The memo controversy is a symptom of major problems plaguing US democracy. And neither side looks good.
Late last Friday, President Donald Trump blocked the release of a classified Democratic memo supposedly rebutting the claims of Rep. Devin Nunes (R-CA) that the FBI deceived a secret court while investigating Russian interference in the 2016 election.
The White House claimed that Trump’s decision was based on the national security concerns of his Department of Justice.
But a week earlier, Trump ignored similar qualms from DOJ when he allowed the release of the Nunes memo.
It is possible a redacted version of the Democratic document may ultimately be released. But since even Republican policymakers and conservatives did not find the Nunes document very persuasive, it is likely that most of the public has lost interest by now.
Yet how the memo was framed, how it generated media attention, and the questions it raises remain relevant.
Not so long ago, government openness and accountability were issues that drew bipartisan support. Progressive and conservative groups that championed these issues often worked together.
But in late January, a new Twitter campaign, ostensibly about open government, was launched by staunch political partisans who urged Congress and the president to #ReleaseTheMemo.
The campaign had authentic roots among Trump supporters — but recent investigations point to Russian bots helping amplify the Twitter hashtag, and drawing mainstream media attention.
#ReleaseTheMemo demanded public disclosure of an analysis of how the FBI convinced a secret court to authorize the surveillance of Trump campaign aide Carter Page. Nunes, who chairs the House Permanent Subcommittee on Intelligence (HPSCI), framed the issue as a fight for transparency. House Republicans on HPSCI voted to release the classified memo, and Trump agreed.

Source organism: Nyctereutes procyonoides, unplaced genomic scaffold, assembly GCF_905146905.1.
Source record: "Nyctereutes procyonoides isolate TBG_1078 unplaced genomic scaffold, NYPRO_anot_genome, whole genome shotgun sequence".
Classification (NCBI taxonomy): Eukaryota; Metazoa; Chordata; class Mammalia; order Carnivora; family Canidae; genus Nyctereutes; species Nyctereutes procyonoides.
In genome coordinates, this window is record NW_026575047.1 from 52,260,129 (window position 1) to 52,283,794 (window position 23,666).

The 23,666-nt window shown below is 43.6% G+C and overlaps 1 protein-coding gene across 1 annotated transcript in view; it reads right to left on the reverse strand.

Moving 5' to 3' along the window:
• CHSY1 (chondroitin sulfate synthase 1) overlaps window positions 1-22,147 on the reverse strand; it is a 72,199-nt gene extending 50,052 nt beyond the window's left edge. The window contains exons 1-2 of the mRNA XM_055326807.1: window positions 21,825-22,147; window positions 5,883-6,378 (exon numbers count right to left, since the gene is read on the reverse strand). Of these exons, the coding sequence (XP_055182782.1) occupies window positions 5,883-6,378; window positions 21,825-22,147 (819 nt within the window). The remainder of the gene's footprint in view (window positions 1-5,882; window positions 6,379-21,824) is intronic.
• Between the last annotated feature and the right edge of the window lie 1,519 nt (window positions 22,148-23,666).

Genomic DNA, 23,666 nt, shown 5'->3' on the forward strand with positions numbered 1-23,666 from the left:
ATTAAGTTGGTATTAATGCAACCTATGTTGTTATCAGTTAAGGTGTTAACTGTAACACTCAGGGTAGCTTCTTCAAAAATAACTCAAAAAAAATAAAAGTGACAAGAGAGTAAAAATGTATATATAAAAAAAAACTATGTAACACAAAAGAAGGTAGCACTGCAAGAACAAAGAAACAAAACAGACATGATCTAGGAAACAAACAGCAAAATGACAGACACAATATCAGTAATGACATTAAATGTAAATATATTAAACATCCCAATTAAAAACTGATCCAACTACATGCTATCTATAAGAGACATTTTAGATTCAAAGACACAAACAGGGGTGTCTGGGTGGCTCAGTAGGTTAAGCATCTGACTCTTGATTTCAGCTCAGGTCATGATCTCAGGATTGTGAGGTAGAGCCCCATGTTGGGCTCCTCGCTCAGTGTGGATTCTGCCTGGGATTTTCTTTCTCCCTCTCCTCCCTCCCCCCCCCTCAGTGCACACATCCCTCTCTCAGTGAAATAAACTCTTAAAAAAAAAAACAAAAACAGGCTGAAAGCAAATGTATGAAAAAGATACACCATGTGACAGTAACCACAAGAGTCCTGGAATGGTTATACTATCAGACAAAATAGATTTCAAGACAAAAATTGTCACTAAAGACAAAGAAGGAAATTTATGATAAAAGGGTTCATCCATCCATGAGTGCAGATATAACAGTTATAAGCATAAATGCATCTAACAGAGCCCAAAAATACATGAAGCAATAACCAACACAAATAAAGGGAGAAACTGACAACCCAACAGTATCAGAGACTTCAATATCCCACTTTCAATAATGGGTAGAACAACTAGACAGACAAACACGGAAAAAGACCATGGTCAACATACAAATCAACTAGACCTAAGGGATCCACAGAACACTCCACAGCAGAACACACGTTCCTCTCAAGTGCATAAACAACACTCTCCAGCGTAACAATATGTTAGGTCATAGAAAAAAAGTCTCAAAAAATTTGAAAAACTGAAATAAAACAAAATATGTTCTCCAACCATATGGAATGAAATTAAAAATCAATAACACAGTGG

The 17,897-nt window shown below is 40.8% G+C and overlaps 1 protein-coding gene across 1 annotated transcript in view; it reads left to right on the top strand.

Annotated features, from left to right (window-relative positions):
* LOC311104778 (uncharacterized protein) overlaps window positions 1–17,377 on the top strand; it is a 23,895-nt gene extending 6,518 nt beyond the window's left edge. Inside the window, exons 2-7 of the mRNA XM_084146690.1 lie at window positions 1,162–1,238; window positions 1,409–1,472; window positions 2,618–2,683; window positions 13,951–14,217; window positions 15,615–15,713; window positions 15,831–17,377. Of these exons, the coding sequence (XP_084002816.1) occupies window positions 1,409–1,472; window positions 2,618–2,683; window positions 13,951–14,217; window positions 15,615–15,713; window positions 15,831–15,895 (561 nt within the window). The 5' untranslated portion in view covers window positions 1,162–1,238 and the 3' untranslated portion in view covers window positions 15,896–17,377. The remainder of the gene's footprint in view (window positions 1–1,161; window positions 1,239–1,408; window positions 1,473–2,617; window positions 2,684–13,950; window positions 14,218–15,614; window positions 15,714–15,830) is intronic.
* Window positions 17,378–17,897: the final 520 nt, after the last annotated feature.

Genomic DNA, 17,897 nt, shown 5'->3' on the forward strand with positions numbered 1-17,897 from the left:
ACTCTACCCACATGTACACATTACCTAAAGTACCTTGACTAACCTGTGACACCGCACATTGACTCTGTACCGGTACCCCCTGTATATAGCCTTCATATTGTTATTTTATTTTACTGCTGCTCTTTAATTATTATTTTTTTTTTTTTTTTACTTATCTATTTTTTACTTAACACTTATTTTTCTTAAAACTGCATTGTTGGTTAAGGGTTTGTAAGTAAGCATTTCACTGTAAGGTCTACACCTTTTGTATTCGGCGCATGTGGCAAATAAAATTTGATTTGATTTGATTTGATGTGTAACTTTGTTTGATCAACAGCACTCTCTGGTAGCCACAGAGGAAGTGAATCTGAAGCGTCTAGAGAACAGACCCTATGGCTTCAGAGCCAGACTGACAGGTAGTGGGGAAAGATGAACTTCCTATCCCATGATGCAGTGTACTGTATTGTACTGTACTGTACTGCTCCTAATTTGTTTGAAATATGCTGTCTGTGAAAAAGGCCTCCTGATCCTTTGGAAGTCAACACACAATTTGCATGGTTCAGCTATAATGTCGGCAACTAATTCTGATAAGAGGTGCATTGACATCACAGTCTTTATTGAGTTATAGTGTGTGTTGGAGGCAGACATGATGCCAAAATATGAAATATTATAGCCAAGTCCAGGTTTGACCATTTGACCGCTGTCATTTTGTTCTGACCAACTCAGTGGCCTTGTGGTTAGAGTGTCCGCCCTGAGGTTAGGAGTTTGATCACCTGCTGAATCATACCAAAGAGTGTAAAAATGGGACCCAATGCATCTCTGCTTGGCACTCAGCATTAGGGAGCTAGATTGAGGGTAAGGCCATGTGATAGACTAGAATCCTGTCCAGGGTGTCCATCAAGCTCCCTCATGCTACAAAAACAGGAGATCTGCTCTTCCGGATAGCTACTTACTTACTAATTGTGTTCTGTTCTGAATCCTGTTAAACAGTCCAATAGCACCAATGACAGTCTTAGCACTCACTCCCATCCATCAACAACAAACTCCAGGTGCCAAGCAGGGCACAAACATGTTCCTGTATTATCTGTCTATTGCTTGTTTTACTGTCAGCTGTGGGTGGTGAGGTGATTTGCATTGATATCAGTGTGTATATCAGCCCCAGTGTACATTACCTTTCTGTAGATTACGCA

The Nunes memo assailed the FBI for convincing a judge to permit the surveillance of Page without stating that the bureau relied on evidence paid for by the Clinton campaign.
Only the memo itself does not corroborate that accusation, and Nunes reportedly now concedes that the FBI — in a footnote — did tell the court that it based the justification for the surveillance in part on findings from a “political” source. The memo’s release did not provoke much praise, even from the right. Several conservative groups and media outlets critiqued Nunes’s effort. National Review’s headline, “The Memo Doesn’t Make Its Case,” was one of the kindest.
Nevertheless, Nunes says he will now be taking his investigation to potential abuses at the State Department.
Interestingly, the people who for years have formed bipartisan alliances to make government more open and accountable were largely missing from this fight.
Why? They contend that Nunes’s effort was not the crusade he made it out to be. Indeed, it’s defined by what it is not.
1) Not About Transparency
“Nunes is using the tools and the rhetoric of transparency not for broad accountability but to advance a very particular agenda of his own,” Steven Aftergood told WhoWhatWhy. Aftergood, who directs the Project on Government Secrecy at the Federation of American Scientists, is worried that Nunes’s attempt to cloak his effort under the mantle of openness “could taint transparency initiatives by making them all seem trivially partisan.”
Aftergood and others in the transparency community make the case that the memo itself was not actually a government document. Instead, it was based on a “perception” of the underlying classified documents by Republicans with an agenda.